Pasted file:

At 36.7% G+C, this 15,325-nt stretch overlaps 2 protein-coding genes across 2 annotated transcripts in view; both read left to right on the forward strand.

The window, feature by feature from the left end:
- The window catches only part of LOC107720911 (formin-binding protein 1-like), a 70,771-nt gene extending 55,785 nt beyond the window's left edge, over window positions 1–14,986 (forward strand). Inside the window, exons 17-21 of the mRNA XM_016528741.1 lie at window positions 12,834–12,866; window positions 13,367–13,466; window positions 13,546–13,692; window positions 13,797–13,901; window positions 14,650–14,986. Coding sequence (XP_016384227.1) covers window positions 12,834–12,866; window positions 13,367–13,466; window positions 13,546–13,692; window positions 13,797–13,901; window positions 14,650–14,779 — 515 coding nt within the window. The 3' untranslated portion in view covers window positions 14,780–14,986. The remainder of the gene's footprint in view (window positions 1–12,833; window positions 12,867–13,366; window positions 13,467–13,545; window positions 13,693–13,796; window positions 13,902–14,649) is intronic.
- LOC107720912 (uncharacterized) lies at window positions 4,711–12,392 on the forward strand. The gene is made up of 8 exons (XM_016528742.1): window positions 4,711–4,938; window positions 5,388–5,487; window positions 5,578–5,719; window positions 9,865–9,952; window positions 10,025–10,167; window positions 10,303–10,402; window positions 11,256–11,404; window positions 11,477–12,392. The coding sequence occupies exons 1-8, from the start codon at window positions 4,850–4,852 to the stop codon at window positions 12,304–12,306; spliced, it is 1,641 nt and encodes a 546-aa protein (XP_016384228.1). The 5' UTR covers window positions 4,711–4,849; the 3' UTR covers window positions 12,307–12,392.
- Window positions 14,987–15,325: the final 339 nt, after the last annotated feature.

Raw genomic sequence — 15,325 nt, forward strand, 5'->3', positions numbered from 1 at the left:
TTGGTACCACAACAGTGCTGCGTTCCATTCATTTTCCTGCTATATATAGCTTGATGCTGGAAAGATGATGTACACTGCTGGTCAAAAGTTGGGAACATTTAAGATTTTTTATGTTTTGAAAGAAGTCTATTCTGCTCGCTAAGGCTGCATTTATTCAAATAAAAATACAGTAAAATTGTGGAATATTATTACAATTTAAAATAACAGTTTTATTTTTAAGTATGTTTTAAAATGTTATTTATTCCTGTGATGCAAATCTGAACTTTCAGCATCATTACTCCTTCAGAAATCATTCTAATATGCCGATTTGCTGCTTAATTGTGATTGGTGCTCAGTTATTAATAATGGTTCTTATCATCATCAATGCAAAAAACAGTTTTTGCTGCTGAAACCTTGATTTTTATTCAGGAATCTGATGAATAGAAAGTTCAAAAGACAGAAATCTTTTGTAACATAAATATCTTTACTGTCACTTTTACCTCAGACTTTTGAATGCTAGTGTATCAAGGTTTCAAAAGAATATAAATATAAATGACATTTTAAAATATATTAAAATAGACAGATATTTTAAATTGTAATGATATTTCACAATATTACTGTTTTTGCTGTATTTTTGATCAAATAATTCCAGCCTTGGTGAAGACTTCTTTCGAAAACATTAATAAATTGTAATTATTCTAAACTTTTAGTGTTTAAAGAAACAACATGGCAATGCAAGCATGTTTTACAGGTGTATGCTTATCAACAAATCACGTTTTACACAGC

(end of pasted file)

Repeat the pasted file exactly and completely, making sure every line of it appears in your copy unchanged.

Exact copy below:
At 36.7% G+C, this 15,325-nt stretch overlaps 2 protein-coding genes across 2 annotated transcripts in view; both read left to right on the forward strand.

The window, feature by feature from the left end:
- The window catches only part of LOC107720911 (formin-binding protein 1-like), a 70,771-nt gene extending 55,785 nt beyond the window's left edge, over window positions 1–14,986 (forward strand). Inside the window, exons 17-21 of the mRNA XM_016528741.1 lie at window positions 12,834–12,866; window positions 13,367–13,466; window positions 13,546–13,692; window positions 13,797–13,901; window positions 14,650–14,986. Coding sequence (XP_016384227.1) covers window positions 12,834–12,866; window positions 13,367–13,466; window positions 13,546–13,692; window positions 13,797–13,901; window positions 14,650–14,779 — 515 coding nt within the window. The 3' untranslated portion in view covers window positions 14,780–14,986. The remainder of the gene's footprint in view (window positions 1–12,833; window positions 12,867–13,366; window positions 13,467–13,545; window positions 13,693–13,796; window positions 13,902–14,649) is intronic.
- LOC107720912 (uncharacterized) lies at window positions 4,711–12,392 on the forward strand. The gene is made up of 8 exons (XM_016528742.1): window positions 4,711–4,938; window positions 5,388–5,487; window positions 5,578–5,719; window positions 9,865–9,952; window positions 10,025–10,167; window positions 10,303–10,402; window positions 11,256–11,404; window positions 11,477–12,392. The coding sequence occupies exons 1-8, from the start codon at window positions 4,850–4,852 to the stop codon at window positions 12,304–12,306; spliced, it is 1,641 nt and encodes a 546-aa protein (XP_016384228.1). The 5' UTR covers window positions 4,711–4,849; the 3' UTR covers window positions 12,307–12,392.
- Window positions 14,987–15,325: the final 339 nt, after the last annotated feature.

Raw genomic sequence — 15,325 nt, forward strand, 5'->3', positions numbered from 1 at the left:
TTGGTACCACAACAGTGCTGCGTTCCATTCATTTTCCTGCTATATATAGCTTGATGCTGGAAAGATGATGTACACTGCTGGTCAAAAGTTGGGAACATTTAAGATTTTTTATGTTTTGAAAGAAGTCTATTCTGCTCGCTAAGGCTGCATTTATTCAAATAAAAATACAGTAAAATTGTGGAATATTATTACAATTTAAAATAACAGTTTTATTTTTAAGTATGTTTTAAAATGTTATTTATTCCTGTGATGCAAATCTGAACTTTCAGCATCATTACTCCTTCAGAAATCATTCTAATATGCCGATTTGCTGCTTAATTGTGATTGGTGCTCAGTTATTAATAATGGTTCTTATCATCATCAATGCAAAAAACAGTTTTTGCTGCTGAAACCTTGATTTTTATTCAGGAATCTGATGAATAGAAAGTTCAAAAGACAGAAATCTTTTGTAACATAAATATCTTTACTGTCACTTTTACCTCAGACTTTTGAATGCTAGTGTATCAAGGTTTCAAAAGAATATAAATATAAATGACATTTTAAAATATATTAAAATAGACAGATATTTTAAATTGTAATGATATTTCACAATATTACTGTTTTTGCTGTATTTTTGATCAAATAATTCCAGCCTTGGTGAAGACTTCTTTCGAAAACATTAATAAATTGTAATTATTCTAAACTTTTAGTGTTTAAAGAAACAACATGGCAATGCAAGCATGTTTTACAGGTGTATGCTTATCAACAAATCACGTTTTACACAGC